Monday, October 12, 2009

Landlord law needs to be strengthened, not softened

Posted By on Mon, Oct 12, 2009 at 12:27 PM

Remember the good ol' days, a year or two ago, when people would buy extra houses just so they could play landlord?

Take my suburban, middle class neighborhood in north west Charlotte: It has about 200 homes, all only five or six years old. Of those 200 homes, roughly a quarter of them are rental properties.

Let me tell you about just two of those rental properties, both a few doors down from my house. The owners of the homes have never, so far as the rest of the neighbors know, actually lived in Charlotte. One lives in Hawaii and the other in California. They pay a management company who-knows-how-much to make sure the lawn is cut, repairs are made and that a tenant always fills the space.

Sounds great, huh? Buy a house, sit back and let the money roll in. Sweet.

What the owners don't realize is the management company really doesn't do that great of a job taking care of the yard -- which looks like crap not only because it's not mowed regularly, but because the tenants park their cars on it. And, the people who live directly next door say the houses aren't all that well taken care of, either. No telling what the interior of the homes looks like.

Meh. The management company has to make a profit, too. It shouldn't be a huge surprise that they're cutting corners, this is America after all. No big deal, right? Wrong.

Our neighborhood, like many neighborhoods, has a homeowners association that makes rules and collects dues so that everyone who lives here can enjoy a nice, safe, well-kept place to live.

Not mowing your lawn? Against the rules. So is parking three cars on your lawn. But, being a jerk -- that's OK. The fact that their kids terrorize neighbors and the parents growl at everyone who waves at them is uncomfortable, but some people just don't want to get along. Can't do anything about that.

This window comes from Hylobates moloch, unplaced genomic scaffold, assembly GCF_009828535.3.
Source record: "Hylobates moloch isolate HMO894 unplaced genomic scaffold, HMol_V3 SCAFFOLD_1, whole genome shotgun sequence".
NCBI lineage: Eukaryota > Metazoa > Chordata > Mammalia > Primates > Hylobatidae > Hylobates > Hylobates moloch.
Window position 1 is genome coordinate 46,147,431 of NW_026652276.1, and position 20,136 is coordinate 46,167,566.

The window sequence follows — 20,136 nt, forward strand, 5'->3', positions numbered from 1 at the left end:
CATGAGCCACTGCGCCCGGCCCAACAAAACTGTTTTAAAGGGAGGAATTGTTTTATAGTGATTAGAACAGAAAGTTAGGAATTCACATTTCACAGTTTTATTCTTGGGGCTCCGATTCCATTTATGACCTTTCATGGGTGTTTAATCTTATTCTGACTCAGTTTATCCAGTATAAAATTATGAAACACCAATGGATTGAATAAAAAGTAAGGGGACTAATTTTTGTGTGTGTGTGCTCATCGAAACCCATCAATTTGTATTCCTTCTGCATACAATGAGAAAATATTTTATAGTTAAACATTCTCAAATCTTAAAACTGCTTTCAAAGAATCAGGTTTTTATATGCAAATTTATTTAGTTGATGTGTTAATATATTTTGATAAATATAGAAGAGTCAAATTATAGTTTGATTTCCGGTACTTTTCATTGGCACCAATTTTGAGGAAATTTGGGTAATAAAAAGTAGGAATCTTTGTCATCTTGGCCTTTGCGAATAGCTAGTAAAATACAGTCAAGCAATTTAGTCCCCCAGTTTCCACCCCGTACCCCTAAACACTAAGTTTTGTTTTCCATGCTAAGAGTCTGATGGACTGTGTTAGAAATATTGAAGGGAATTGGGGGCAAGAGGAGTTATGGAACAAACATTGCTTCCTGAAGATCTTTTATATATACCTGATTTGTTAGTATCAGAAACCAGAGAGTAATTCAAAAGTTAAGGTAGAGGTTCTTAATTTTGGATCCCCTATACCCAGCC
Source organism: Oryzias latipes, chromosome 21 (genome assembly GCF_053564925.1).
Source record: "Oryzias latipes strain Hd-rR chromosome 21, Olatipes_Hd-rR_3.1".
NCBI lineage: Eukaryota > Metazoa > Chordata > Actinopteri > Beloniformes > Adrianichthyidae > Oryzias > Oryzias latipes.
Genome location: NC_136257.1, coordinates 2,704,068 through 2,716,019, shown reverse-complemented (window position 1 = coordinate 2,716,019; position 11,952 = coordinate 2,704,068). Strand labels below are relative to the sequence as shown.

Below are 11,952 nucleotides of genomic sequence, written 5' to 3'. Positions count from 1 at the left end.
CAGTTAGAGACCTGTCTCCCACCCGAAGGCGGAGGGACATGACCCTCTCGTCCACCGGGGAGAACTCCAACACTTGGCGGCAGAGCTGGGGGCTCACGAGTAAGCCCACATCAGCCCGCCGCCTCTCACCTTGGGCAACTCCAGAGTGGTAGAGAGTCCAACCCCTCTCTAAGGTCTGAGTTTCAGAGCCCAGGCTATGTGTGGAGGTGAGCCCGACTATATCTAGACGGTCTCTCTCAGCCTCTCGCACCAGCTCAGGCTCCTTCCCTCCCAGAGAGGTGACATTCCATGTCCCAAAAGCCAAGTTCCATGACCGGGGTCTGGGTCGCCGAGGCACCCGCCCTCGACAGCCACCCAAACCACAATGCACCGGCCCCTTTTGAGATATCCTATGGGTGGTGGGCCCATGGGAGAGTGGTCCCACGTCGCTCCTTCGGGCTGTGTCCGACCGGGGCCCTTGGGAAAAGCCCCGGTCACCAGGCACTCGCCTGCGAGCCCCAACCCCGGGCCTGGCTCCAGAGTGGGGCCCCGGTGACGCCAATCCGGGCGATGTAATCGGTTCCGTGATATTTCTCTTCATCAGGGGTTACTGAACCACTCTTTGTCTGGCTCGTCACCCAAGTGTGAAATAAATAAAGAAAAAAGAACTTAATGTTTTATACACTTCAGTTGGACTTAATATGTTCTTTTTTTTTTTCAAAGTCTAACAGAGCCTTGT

On the other side of the 'hood, however, there's a troubled young man who likes to do things like curse at neighbors walking their dogs, break into people's houses and, when he's feeling particularly frisky, steal cars. But, since he's a youth, he has yet to see the inside of a jail. Mom is admonished, the police give him a stern talking to and he's spent a little time in foster care.

Yeah, his family also rents from an absentee landlord.

Oh, and, good luck getting in touch with any of them. The impression the landlords leave with their houses' neighbors is that they could really care less about our community, so long as they're getting their monthly rent check.

The  bigger problem is that the landlords are leading by example. If they don't follow the rules, why should anyone else? In fact, there are people in the townhomes -- at the front of the 'hood -- who are two years behind in their monthly dues.

The dues are supposed to pay for water, trash pick-up, landscaping and maintenance on things like the retaining pond, the roads and the swimming pool. The dues also cover things like new roofs for the town homes and other types of structural maintenance. When homeowners don't pay everyone else has to pick up the slack, which ultimately means the neighborhood has to scale back its future plans for improvement and the entire community suffers.

Lawyers have sent threatening letters, but the rouge tenants continue to not pay -- or care. Of course, why should they? The other people don't. And, besides, what's the homeowner's association going to do? Replace the roof on three out of four town homes? Try to convince the garbage collectors to leave their trash on the street? Won't happen. Can't happen.